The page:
Thursday 30 July 2015

Trouble in Gosport?

So far three English churches have been given into the care of Ecclesia Dei institutes. I`ve not heard any reports of trouble. In June St Mary`s in Gosport was given to the care of exclaustrated  Franciscans of the Immaculate. The Tablet has an article under the title Traditionalist friars accused of taking Portsmouth parish back in time. It reads:
Parishioners at a church in Portsmouth Diocese say they have been driven out by an order of traditionalist Franciscans who have been put in charge.
The Bishop of Portsmouth Philip Egan handed over St Mary’s, Gosport, to the Franciscans of the Immaculate in June. Since then, parishioners say people are required to kneel to receive communion and women asked to cover their heads at Mass.
The order attracted controversy in 2013 when Pope Francis dissolved its General Council and forbade the friars to celebrate Mass in the Extraordinary Form without permission. However the friars celebrate Mass in the old rite six days a week at St Mary’s.
Dr Amanda Field, a convert to Catholicism, says she has stopped attending the church after six years. “We used to have something really special here. The church was packed; people had to stand in the porch. But since the friars came we’ve been plunged back into the days before Vatican II,” said Dr Field.
Jean Watson, who has been serving the parish as a catechist and music-leader for 30 years, also described a “reversion” since the friars’ arrival. “I was a child in the parish before Vatican II and it wasn’t even like this then,” said Mrs Watson.
Bishop Egan announced this week that another traditionalist order, the Sisters of Maria Stella Matutina from Spain will reside at St Joseph’s church in Grayshott and assist with evangelisation.
The friars and the diocese declined to comment.

A few facts. I`ve been reliably informed that:

 1. The Mass count in Gosport had fallen by fifty percent in the last twenty years. It has risen significantly in the last two months;
2. It is not true that parishioners have been required to kneel or receive on the tongue, nor have women been told to cover their heads; 
3. Mass is celebrated each weekday in the EF very early in the morning and the daily OF Mass takes place exactly as before;
4. The Sunday Masses in the OF remain.
5. The diocesan post bag is currently running ten to one in favour of the, to quote one of them, "beautiful, more reverent Masses".
6.  The Stella Matutina Sisters whom the article mentions are not "traditionalist" but very much novus ordo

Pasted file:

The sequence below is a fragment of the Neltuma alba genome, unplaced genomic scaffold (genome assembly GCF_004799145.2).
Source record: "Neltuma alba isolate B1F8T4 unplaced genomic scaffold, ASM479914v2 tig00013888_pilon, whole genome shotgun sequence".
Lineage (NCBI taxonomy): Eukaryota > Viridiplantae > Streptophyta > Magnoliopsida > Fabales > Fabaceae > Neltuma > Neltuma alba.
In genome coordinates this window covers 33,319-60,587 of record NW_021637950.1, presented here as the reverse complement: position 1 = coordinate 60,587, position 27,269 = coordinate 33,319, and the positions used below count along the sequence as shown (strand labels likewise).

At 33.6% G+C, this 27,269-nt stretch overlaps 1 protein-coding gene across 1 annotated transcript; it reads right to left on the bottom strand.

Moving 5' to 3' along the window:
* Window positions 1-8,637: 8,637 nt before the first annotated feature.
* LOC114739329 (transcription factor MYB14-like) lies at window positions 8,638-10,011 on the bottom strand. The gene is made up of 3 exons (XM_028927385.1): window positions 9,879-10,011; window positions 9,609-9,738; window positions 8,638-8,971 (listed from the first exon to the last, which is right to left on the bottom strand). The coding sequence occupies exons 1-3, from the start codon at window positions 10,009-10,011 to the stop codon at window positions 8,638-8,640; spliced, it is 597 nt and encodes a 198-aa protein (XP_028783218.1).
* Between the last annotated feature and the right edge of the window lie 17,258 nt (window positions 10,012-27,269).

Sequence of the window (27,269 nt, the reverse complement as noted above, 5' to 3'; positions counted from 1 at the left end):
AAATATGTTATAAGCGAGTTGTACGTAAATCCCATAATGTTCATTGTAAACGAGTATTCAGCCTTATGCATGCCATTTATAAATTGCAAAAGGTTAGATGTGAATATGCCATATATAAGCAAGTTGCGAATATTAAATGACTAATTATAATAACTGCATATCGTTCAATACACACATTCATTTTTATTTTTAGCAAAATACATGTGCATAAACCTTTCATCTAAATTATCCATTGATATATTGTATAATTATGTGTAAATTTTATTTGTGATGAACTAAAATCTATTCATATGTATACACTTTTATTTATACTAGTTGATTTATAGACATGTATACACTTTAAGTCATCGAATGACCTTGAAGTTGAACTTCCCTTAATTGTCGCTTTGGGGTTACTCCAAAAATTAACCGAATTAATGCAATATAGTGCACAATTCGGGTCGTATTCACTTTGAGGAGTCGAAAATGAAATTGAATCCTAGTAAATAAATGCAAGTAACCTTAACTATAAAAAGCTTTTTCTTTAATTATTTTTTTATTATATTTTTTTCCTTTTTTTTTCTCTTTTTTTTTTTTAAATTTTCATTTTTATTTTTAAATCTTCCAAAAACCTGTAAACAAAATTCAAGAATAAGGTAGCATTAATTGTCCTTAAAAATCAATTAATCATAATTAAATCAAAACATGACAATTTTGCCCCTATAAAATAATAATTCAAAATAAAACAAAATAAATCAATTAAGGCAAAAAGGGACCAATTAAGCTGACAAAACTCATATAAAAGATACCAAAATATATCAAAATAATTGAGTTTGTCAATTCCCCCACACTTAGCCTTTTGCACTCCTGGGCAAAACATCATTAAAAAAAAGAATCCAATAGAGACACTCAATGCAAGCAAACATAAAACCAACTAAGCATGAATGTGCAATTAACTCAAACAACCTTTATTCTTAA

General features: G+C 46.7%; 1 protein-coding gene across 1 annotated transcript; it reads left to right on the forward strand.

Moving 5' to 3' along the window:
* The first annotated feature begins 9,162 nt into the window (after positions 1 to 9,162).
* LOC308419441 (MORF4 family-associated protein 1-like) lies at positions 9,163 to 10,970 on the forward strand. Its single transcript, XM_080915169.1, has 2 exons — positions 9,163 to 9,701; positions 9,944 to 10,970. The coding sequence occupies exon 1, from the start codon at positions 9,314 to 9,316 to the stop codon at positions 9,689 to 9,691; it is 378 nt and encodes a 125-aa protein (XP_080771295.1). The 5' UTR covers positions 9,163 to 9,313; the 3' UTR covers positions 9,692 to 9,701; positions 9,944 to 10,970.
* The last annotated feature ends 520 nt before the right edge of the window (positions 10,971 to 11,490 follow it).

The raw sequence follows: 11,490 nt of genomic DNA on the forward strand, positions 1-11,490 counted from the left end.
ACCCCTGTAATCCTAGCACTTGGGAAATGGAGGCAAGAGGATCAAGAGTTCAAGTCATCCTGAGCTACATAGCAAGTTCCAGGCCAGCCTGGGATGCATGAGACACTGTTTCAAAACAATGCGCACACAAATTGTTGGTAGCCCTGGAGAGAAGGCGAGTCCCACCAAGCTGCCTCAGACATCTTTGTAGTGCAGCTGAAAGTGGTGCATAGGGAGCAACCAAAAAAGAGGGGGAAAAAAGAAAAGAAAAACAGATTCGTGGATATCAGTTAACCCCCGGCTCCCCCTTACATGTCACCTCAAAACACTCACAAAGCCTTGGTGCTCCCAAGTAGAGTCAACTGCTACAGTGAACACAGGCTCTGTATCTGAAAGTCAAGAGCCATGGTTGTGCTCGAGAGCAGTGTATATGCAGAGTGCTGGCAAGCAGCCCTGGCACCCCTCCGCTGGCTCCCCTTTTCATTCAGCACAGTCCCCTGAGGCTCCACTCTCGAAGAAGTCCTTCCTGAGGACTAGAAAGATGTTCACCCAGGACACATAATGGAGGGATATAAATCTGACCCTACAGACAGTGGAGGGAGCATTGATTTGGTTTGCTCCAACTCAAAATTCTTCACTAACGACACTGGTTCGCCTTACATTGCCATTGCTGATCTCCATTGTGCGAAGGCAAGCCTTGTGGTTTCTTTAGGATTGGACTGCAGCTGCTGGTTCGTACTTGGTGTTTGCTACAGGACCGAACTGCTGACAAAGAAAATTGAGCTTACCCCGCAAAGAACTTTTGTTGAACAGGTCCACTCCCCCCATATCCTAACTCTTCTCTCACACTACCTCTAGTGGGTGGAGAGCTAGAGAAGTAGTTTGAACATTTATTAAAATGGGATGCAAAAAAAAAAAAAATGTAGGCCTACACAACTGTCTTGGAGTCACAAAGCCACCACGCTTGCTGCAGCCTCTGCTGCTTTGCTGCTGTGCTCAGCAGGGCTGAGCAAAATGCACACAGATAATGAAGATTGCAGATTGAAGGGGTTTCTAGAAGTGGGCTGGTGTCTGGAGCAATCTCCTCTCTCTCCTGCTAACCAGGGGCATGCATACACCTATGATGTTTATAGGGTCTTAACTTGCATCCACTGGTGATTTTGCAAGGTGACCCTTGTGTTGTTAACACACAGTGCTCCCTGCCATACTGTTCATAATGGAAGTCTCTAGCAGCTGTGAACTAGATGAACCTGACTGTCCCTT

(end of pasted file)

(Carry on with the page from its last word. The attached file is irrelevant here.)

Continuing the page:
Useful to know. 


There are two questions that are never far from my mind. One is why did the Roman empire become Christian and the second is what did they think they were doing at Vatican II? I`m always interested to talk to priests who lived through the late fifties onwards to ask them what they thought was going on and whether they are happy with the results given the state of the Church today. I don`t always understand the answers. So I`m looking forward to getting a copy of Abbot Cuthbert Johnson`s new book which is a compilation of the memories of Mgr McReavy, a peritus at the council. He was still at Ushaw during my time and his allocutios to the college`s Legion of Mary presidium were much appreciated. In case anyone doesn`t know Mgr McReavy was a noted canonist who had a page answering canonical queries in the Clergy Review in the 1950`s.

Here`s the blurb:

Fifty years after the Second Vatican Council, fascinating accounts of its progress have come to light in the diaries, letters, and journals of Monsignor Lawrence Leslie McReavy, held in the Archive of Ushaw College.

Sent as a 'peritus' or expert, McReavy found that this duty quickly became a joy as he witnessed the optimism and enthusiasm of the Pope and the Council Fathers gathered in Rome. Students, priests and staff at Ushaw College, Durham, were kept abreast of progress in regular letters which dealt not only with matters doctrinal and liturgical, but even culinary and sartorial, as the Council unfolded. The McReavy archive is a precious resource for anyone who wants to know the Council, presenting an eyewitness account just as eye-witnesses are becoming something of an endangered species. It is the Council, literally, as he saw it.

Dom Cuthbert Johnson's academic work along with his knowledge and experience of life in ecclesiastical Rome, make him uniquely-placed to unlock this important resource. He is to be congratulated for his service to the Diocese of Hexham and Newcastle and to the whole Church in his careful preparation of this book.
And the biographical notes:
Monsignor Lawrence Leslie McReavy influenced generations of priests trained at Ushaw College where he taught for forty-five years and was nicknamed 'Bomb'. In addition to his work for the Preparatory Commission of the Second Vatican Council and as a peritus, he was a highly-respected Canon Lawyer who worked on the 1983 revision of the Code of Canon Law. For his monumental service to the local and wider Church, he was, in 1989, appointed a Protonotary Apostolic. He died the following year aged eighty-seven.

Abbot Cuthbert Johnson OSB retired as abbot in 2008 after twelve years of abbatial service at Quarr Abbey in England. A Benedictine monk of the Solesmes Congregation, Abbot Cuthbert gained his doctorate in Sacred Liturgy from the Pontifical Liturgical Institute of Sant Anselmo, Rome, before being called from his monastic duties in 1983 to serve as an Official of the Congregation for Divine Worship before being elected abbot in August 1996 upon the sudden death of Dom Leo Avery. Abbot Cuthbert is a Consultor of the Congregation for Divine Worship and an Advisor to the Vox Clara Committee. He was elected President of the Henry Bradshaw Society in April 2007.  Saint Michael's Abbey Press, 2015. Sewn hardcover, 464 pp